I'll say one thing -- good for the rakyat that they are making their opposition to the Internal Security Act heard loud and clear.
Times have really changed.
These days, if anyone is detained under the ISA, you can be sure that there'll be concerned citizens protesting outside the police station where the detainee is being held, and gathering for a candlelight vigil to show support for the detainee.
Raja Petra Kamaruddin is not alone. Neither were Teresa Kok and Tan Hoon Cheng.
It's good to know that some families of detainees have relied on the law to get their loved ones released on a writ of habeas corpus (an order that a prisoner be brought before a court to determine whether his detention is lawful).
They even hold Press conferences demanding the release of their loved ones.
The ISA maybe here to stay for now, as Home Minister Syed Abdul Hamid Albar said but any arrest of individuals under the Act will surely trigger an overpouring of protest. The support for the detainee comes just as swiftly and as strong.
We should be mighty proud of ourselves in this regard. That we, as a people, have come a pretty long way.
We dare to be heard. We dare. We are a courageous lot.
I remember when my own father was detained under the ISA in 1976 for alleged communist activities. He was, of course, as good as guilty. He was detained for four-and-half years and released in 1981 after making a televised confession that he was a communist.
It was a different time then, under different circumstances.
People feared the ISA and ISA detainees were a different category of prisoners who were best left undefended.
It was something we had to accept. We had no one who dared come forth to support us.
We did not seek legal counsel nor any lawyer offered us any counsel -- to get him released. No one dared fight for his release. No protest, except, if I remember correctly, from DAP's Lim Kit Siang. But privately, I believe one or two Cabinet ministers protested against the arrest, not only of my father's but others -- Abdullah Ahmad, Abdullah Majid and Samani Amin.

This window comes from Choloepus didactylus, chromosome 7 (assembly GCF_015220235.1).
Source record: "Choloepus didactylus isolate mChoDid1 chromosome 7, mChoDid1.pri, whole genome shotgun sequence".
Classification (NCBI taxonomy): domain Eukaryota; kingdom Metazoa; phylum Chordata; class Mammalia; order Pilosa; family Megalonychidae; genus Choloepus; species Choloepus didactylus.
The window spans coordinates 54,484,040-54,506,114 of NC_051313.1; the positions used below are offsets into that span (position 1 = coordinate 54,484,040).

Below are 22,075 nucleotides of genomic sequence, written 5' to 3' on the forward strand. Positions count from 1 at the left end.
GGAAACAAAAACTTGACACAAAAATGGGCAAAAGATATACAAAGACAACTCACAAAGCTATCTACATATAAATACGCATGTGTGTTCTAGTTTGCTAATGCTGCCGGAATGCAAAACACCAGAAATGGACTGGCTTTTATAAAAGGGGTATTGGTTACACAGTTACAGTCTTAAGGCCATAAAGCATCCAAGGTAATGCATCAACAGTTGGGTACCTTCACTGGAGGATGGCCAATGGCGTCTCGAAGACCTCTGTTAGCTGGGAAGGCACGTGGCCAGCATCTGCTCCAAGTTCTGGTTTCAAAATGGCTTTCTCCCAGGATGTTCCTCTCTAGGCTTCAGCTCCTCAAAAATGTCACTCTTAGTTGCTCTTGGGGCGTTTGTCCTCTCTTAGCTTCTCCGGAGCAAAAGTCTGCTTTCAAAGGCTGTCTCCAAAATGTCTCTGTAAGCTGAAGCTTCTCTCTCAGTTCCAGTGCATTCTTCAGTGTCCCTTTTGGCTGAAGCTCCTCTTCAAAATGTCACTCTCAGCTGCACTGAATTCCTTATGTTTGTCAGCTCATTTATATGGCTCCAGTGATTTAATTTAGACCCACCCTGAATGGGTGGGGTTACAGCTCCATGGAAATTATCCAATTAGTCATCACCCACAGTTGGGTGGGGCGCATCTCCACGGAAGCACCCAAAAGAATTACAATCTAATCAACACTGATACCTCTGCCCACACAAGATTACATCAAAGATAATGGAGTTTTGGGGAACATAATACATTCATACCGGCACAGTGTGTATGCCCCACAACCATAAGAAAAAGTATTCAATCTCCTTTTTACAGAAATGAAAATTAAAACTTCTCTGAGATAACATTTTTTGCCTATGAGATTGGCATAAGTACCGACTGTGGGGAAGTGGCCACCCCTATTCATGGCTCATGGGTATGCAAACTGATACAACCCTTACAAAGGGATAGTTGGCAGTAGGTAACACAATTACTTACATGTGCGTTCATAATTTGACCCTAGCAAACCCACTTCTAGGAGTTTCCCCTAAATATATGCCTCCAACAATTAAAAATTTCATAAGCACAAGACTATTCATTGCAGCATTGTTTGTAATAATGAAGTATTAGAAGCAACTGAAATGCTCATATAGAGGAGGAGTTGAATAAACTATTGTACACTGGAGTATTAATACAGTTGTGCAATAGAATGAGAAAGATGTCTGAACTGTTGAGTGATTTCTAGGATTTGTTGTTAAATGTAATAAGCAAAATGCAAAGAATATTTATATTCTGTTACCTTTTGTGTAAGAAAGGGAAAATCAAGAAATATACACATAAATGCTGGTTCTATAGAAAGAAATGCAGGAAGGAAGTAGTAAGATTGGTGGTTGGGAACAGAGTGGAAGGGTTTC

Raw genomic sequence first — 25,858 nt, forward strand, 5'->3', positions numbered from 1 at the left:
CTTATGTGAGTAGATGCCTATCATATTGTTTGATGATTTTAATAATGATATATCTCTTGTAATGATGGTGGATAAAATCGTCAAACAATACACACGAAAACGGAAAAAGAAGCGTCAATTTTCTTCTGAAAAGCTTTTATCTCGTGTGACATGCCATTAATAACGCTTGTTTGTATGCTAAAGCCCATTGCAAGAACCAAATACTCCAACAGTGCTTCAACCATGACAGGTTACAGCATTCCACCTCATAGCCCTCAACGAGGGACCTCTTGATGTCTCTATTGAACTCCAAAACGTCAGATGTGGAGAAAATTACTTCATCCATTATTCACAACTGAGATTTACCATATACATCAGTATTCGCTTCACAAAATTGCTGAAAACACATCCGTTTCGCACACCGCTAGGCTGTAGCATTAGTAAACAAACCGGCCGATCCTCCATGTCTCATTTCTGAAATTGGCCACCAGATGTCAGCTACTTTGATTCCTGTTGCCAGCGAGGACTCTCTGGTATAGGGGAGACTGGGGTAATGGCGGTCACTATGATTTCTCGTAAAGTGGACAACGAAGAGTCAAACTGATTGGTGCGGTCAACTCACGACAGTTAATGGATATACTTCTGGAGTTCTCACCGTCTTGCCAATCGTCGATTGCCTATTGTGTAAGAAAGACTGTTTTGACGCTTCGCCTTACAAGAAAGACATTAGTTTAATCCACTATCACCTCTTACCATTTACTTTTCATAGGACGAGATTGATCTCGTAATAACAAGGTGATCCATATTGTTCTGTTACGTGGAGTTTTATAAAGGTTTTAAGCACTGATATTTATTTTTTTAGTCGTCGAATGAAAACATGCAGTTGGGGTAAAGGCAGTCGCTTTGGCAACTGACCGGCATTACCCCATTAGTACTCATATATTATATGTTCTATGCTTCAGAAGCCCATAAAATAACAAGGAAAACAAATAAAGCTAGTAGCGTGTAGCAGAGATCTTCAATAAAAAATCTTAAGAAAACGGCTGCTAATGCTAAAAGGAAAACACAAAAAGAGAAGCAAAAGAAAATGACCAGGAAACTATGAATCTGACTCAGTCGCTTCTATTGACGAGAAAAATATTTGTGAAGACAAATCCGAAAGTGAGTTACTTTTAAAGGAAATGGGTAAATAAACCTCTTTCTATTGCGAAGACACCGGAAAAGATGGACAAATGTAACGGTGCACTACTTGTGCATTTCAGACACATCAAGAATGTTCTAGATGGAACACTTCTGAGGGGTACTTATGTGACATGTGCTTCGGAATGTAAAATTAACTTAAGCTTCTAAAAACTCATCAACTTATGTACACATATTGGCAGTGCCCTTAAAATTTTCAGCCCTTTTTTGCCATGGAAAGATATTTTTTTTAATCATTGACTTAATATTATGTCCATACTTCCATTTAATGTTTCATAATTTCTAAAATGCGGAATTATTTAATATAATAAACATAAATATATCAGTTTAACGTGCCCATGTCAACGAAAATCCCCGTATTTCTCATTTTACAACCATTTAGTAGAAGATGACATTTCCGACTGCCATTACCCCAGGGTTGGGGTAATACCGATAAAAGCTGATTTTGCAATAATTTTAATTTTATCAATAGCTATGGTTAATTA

Outside the county, international human rights groups protested the arrests. But this had very little, or no impact at all, in securing his release.
I felt really good for Marina Abdullah when she and her children were allowed to visit Raja Petra within a week of his arrest.
Those days, we were not able to see our father until months later.
I don't know whether the ISA will ever be repealed or abolished. Some people believe that it is a necessary evil. Perhaps. But, so far, it has existed only to be misused and abused.
I don't know the statistics, but I'm sure there are more political detainees than insurgents. Tell me I'm wrong,
For now, my fervent wish and appeal to the government is for those detained under the ISA be released immediately.
**The Internal Security Act (ISA) is a draconian and an anachronistic law. It is a preventive detention law originally enacted in the early 1960s during a national state of emergency as a temporary measure to fight a communist rebellion.
Under Section 73 (1) of the ISA, police may detain any person for up to 60 days, without warrant or trial and without access to legal counsel, on suspicion that "he has acted or is about to act or is likely to act in any manner prejudicial to the security of Malaysia or any part thereof or to maintenance of essential services therein or to the economic life thereof."
After 60 days, the Minister of Home Affairs can then extend the period of detention without trial for up to two years, without submitting any evidence for review by the courts, by issuing a detention order, which is renewable indefinitely. The law has repeatedly been criticized by Malaysian human rights groups, the Malaysian Bar Council, the Malaysian Human Rights Commission, and international human rights groups, which called for its repeal.
The ISA's provisions violate fundamental international human rights standards, including prohibitions on arbitrary detention and guarantees of the right to due process and the right to a prompt and impartial trial.